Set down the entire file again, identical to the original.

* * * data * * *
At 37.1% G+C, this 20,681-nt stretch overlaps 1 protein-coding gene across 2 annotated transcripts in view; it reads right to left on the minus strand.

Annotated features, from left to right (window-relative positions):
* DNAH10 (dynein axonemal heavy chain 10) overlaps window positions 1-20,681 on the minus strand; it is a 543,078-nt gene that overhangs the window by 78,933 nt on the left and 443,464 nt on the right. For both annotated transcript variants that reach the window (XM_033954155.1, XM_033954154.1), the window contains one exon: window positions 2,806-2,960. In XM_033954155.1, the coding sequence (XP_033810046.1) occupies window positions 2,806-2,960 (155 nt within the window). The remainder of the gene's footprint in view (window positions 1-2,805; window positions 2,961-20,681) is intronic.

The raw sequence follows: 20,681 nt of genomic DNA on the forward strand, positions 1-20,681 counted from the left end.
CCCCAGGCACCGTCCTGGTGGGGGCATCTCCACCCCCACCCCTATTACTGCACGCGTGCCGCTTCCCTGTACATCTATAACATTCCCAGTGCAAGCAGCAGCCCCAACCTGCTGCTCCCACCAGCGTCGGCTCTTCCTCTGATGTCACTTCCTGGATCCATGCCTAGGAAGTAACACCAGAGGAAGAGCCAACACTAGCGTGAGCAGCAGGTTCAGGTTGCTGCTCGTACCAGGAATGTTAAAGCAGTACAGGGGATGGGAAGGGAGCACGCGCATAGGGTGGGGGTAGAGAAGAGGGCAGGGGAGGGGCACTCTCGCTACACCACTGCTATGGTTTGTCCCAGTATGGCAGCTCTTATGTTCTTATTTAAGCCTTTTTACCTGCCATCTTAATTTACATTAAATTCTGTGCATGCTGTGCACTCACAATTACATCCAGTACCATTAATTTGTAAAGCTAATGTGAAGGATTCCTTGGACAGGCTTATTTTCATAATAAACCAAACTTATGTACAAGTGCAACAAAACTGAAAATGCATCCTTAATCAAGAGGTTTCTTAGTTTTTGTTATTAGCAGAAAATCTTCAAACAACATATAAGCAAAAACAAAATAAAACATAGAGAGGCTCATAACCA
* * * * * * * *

At 37.1% G+C, this 20,681-nt stretch overlaps 1 protein-coding gene across 2 annotated transcripts in view; it reads right to left on the minus strand.

Annotated features, from left to right (window-relative positions):
* DNAH10 (dynein axonemal heavy chain 10) overlaps window positions 1-20,681 on the minus strand; it is a 543,078-nt gene that overhangs the window by 78,933 nt on the left and 443,464 nt on the right. For both annotated transcript variants that reach the window (XM_033954155.1, XM_033954154.1), the window contains one exon: window positions 2,806-2,960. In XM_033954155.1, the coding sequence (XP_033810046.1) occupies window positions 2,806-2,960 (155 nt within the window). The remainder of the gene's footprint in view (window positions 1-2,805; window positions 2,961-20,681) is intronic.

The raw sequence follows: 20,681 nt of genomic DNA on the forward strand, positions 1-20,681 counted from the left end.
CCCCAGGCACCGTCCTGGTGGGGGCATCTCCACCCCCACCCCTATTACTGCACGCGTGCCGCTTCCCTGTACATCTATAACATTCCCAGTGCAAGCAGCAGCCCCAACCTGCTGCTCCCACCAGCGTCGGCTCTTCCTCTGATGTCACTTCCTGGATCCATGCCTAGGAAGTAACACCAGAGGAAGAGCCAACACTAGCGTGAGCAGCAGGTTCAGGTTGCTGCTCGTACCAGGAATGTTAAAGCAGTACAGGGGATGGGAAGGGAGCACGCGCATAGGGTGGGGGTAGAGAAGAGGGCAGGGGAGGGGCACTCTCGCTACACCACTGCTATGGTTTGTCCCAGTATGGCAGCTCTTATGTTCTTATTTAAGCCTTTTTACCTGCCATCTTAATTTACATTAAATTCTGTGCATGCTGTGCACTCACAATTACATCCAGTACCATTAATTTGTAAAGCTAATGTGAAGGATTCCTTGGACAGGCTTATTTTCATAATAAACCAAACTTATGTACAAGTGCAACAAAACTGAAAATGCATCCTTAATCAAGAGGTTTCTTAGTTTTTGTTATTAGCAGAAAATCTTCAAACAACATATAAGCAAAAACAAAATAAAACATAGAGAGGCTCATAACCA